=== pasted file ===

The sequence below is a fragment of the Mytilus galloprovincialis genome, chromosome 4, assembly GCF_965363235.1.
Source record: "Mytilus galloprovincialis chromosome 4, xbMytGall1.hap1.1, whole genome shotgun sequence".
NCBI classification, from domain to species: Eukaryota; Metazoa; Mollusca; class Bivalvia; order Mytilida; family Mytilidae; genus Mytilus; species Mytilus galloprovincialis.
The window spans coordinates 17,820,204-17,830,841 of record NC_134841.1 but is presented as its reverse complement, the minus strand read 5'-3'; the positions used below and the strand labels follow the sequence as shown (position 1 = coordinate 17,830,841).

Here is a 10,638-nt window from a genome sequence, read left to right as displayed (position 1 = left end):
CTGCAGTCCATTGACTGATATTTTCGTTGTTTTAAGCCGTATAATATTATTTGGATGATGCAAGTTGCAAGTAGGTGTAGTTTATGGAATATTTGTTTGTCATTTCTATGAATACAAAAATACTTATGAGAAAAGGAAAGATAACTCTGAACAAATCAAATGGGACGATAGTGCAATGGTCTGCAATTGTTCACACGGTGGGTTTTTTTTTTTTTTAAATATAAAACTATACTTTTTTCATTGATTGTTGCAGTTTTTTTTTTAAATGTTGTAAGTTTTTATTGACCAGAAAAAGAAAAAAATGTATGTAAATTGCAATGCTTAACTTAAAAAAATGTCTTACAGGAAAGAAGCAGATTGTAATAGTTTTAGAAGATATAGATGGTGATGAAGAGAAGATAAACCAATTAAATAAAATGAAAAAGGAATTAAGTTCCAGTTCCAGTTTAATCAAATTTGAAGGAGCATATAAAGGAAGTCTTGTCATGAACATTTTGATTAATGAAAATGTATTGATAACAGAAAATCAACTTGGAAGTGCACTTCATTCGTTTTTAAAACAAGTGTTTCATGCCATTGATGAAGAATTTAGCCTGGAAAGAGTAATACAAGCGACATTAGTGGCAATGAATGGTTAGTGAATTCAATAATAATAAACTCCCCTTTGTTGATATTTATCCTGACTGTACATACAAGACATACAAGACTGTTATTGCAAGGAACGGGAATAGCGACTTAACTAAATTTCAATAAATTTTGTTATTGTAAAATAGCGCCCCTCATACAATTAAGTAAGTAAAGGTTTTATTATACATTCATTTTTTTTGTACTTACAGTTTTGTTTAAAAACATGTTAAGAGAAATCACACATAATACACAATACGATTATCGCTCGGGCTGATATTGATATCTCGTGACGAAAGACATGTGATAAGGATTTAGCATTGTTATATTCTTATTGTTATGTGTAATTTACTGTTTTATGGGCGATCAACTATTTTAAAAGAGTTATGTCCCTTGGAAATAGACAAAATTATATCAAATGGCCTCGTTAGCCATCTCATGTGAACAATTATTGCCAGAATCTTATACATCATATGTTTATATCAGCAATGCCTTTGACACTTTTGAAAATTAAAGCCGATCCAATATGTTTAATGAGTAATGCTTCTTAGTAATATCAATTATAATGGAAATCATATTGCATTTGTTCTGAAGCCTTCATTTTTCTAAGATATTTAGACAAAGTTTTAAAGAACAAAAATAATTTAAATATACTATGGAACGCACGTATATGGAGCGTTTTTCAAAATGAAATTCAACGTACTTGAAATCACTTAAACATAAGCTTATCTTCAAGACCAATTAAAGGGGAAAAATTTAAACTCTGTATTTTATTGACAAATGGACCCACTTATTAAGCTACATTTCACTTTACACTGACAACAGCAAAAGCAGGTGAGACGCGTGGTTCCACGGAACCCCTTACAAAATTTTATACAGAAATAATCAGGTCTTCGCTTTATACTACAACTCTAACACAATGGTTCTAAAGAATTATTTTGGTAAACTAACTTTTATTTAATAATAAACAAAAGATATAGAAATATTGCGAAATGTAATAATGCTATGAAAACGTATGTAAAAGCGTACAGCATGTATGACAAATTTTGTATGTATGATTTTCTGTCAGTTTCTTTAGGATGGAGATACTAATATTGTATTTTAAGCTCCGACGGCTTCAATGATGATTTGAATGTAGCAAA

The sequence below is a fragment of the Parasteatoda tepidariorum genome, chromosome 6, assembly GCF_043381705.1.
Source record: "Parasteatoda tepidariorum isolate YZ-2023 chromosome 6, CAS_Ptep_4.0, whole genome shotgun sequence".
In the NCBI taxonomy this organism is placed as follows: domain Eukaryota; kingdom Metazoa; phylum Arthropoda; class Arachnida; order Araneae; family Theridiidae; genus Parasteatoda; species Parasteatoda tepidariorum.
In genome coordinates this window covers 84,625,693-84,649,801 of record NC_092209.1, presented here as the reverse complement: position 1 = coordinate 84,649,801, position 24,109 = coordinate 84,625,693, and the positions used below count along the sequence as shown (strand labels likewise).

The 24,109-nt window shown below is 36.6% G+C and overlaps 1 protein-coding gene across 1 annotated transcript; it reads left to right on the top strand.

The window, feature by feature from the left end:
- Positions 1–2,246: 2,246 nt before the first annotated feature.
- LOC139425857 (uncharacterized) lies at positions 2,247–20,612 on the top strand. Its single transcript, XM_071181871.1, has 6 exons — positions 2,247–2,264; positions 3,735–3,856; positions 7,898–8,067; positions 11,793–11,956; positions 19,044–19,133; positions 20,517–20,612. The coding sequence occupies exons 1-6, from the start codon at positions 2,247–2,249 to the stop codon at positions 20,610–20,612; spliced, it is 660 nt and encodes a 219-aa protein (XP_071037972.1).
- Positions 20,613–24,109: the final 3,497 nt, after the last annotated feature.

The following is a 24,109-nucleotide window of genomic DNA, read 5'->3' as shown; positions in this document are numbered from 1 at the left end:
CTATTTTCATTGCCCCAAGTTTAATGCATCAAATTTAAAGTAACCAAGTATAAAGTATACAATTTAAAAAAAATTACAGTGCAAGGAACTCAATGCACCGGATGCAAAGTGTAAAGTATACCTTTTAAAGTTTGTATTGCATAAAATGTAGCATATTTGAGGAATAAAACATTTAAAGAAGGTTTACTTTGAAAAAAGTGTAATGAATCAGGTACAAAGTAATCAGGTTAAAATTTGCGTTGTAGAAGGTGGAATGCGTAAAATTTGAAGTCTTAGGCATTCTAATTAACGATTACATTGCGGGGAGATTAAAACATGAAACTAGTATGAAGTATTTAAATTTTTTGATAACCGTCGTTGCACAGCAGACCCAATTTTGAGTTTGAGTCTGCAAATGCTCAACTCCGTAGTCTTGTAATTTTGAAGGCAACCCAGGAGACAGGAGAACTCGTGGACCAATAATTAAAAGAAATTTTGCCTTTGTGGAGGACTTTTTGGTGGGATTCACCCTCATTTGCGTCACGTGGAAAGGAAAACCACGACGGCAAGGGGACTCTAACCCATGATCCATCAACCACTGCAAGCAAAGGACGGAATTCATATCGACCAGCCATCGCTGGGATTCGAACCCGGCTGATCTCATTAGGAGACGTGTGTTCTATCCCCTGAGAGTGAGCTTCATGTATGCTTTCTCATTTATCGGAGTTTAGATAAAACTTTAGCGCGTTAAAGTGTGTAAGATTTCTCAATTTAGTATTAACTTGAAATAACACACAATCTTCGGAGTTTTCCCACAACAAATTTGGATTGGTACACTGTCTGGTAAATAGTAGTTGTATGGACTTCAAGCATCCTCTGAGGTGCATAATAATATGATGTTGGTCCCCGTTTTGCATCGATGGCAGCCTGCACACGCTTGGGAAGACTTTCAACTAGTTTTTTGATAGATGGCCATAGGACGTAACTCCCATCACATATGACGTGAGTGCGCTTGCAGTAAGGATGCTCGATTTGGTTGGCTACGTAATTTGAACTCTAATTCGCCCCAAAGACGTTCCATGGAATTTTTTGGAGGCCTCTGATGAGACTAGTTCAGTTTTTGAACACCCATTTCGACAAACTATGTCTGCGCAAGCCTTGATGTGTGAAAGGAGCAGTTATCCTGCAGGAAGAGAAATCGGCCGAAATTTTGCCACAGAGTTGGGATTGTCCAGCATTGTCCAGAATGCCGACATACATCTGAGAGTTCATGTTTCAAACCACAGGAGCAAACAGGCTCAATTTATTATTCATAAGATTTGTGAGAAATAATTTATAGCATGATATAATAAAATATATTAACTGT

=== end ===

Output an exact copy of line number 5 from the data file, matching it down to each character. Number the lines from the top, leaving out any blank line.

Here is a 10,638-nt window from a genome sequence, read left to right as displayed (position 1 = left end):